How does Donald Trump Jr. benefit from releasing the e-mails he released?



Trump Jr. recently disclosed emails suggesting he welcomed Russian help against Clinton (see for instance here and here). To a considerable extent, this seems a damaging move to him and to much of the team he is working with. As far as I understand, this is pretty much political self-harm.

Why would he do such a thing? How does this move serve his interest?


Posted 2017-07-12T07:23:52.743


58Asking why any Trump does what they do isn't a simple question. No one understands why they are doing what they are doing. We can only speculate. – None – 2017-07-12T17:05:20.837

1"this is pretty much political self-harm." I think so too, but I was thinking about it like "is he even that much into politics? AFAIK he isn't, so from a political pov he had not much to worry about harming (as long its not criminal content), while giving him some clean appearance. – dhein – 2017-07-14T09:11:50.533



According to CNN, the emails were released by Donald Trump Jr. shortly before they were going to be published by the New York Times. From this article, we read:

Trump Jr. tweeted that he was releasing the emails to be "totally transparent," but his release came moments before The New York Times published the content of the emails.

The only options for Donald Trump Jr. would be to deny it or try to accept that the mails were going to be public and working on that assumption.

In the face of the importance of the issues, it is to be expected that these e-mails are going to be included into the ongoing probes1 about Russian meddling in the presidential campaign and Trump's team collusion with Russia, and that would lead to -very likely- Donald Trump Jr. being forced to testify. If Donald Trump Jr. were to testify, his options would be either:

  1. Accept the evidence.

  2. Refuse to answer (use the 5th Ammendment).

  3. Lie under oath and risk perjury charges.

'#1 and #2 lead to admit (explicitly or implicitly) that the e-mails are indeed true.

So, (if we discard #3) claiming that the emails are false it would only lead to Trump Jr. being forced to rectify, only that at a later time (during which the issue would not be forgotten) and with yet more damage to his credibility.

By releasing the e-mail he may (attempt to) claim that he was "not hiding anything" and try to get as much of a positive spin2 from it as possible, under the current circumstances. For example, his release in twitter was accompanied by affirmations that what he did was ok and which (despite no legal expert agreeing with that) are already being repeated by his supporters.

Other possible advantages that I can think of (although I will admit that these are a little twisted; I would be surprised if those were the main reasons but they could have helped in making the decision):

  • It takes away the spotlight from the New York Times article that would (most probably) be very critical of the situation described in the emails. This allows the emails to be presented to the public through some news organizations that are known to justify everything the Trump government does and dismiss any criticism of it, no matter what.

  • It "steals" the New York Times part of the publicity/brand recognition it would have got for the publication of the emails.

1If such a story goes as far as to being published, it is reasonable to assume that the journalist has evidence enough to prove that the emails are indeed Donald Trump Jr.'s.

2This is usually called controlling the narrative.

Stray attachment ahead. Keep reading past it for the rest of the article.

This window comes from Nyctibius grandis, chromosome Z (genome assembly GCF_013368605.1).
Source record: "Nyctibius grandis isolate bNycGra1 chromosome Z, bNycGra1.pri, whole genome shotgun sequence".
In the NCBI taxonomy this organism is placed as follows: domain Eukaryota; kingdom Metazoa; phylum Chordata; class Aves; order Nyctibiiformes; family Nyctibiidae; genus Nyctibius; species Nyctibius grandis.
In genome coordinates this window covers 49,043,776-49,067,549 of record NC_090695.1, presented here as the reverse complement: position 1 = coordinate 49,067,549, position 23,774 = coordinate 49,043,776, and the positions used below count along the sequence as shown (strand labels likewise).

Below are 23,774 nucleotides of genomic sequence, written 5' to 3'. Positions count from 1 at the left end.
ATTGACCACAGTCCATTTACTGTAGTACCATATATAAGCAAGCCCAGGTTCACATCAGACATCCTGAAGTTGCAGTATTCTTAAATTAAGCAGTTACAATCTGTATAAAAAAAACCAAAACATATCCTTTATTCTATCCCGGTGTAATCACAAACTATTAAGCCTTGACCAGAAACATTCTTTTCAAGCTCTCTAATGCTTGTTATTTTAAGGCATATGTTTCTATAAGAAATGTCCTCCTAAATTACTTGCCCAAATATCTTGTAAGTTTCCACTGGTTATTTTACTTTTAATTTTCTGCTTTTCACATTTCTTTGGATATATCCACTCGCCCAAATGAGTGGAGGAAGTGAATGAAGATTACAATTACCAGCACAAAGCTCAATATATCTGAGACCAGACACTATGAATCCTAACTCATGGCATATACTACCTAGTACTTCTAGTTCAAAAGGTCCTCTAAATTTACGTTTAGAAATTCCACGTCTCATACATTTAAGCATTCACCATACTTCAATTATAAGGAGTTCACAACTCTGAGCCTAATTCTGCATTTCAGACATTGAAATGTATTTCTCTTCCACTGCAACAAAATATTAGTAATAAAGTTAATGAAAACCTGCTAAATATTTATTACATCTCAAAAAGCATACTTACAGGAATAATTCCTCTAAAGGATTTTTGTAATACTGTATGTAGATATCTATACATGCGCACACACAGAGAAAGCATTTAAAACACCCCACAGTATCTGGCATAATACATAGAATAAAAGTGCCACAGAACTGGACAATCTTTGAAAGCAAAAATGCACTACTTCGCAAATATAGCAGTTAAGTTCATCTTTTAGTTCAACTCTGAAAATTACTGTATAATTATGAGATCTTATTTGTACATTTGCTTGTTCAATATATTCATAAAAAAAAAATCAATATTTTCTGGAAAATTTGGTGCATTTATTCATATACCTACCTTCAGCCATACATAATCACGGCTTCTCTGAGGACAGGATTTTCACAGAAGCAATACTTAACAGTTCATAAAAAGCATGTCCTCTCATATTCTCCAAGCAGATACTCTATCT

Posted 2017-07-12T07:23:52.743

Reputation: 24 682

3Isn’t it really strange that he chose such a risky and extreme option, from which there is no exit, instead of just denying and blaming the NYT (which, as the past months have shown, would be more than enough)? – None – 2017-07-12T11:04:44.403

18@Brythan It's not far-fetched to assume that Trump Jr. would have to testify about this, at which point he would either have to admit he lied, or commit perjury. – tim – 2017-07-12T11:33:43.160

5@Zozor "more than enough"? There are several ongoings investigations, and even a special prosecutor has been appointed. The fact that Trump has not been indicted does not mean that things are going well for him. – SJuan76 – 2017-07-12T11:34:08.987

@Brythan You are right that lying to the press is not a crime, but as tim commented, this issue leads very clearly to testifying under oath. In any case I modified the answer to explain it with more detail, thank you. – SJuan76 – 2017-07-12T11:36:05.993

7One additional point would be by releasing all of the e-mails, he avoids the possibility of a partial release which could change the context or meaning. – Michael Richardson – 2017-07-12T17:23:05.793

12He's already lied under oath during his security clearance hearings. He's hosed either way. – Shadur – 2017-07-12T18:16:47.447

@MichaelRichardson It is a possibility, but in that position it seems more intelligent to wait to see what is released. If the contents are released in a manipulated way, Trump Jr. could then release a more complete version to show that the other part is being dishonest (challenging its credibility). He could even try to release only the data needed to discredit the other party while keeping the more damaging parts secret, or decide if it is better to let it as it is and do nothing. Releasing everything defuses the risk of partial releases but also removes Trump Jr. options. – SJuan76 – 2017-07-12T18:24:28.160


@Shadur I'm not aware the Trump Jr has a security clearance. Jared Kushner, on the other hand, failed to disclose the meeting originally, but then submitted a revised version which included it. It's also important that it is "deliberate omission, concealment, or falsification of relevant facts" which is grounds for a violation. It being "submitted prematurely" is not unless you can prove the above.

– TemporalWolf – 2017-07-12T18:50:48.533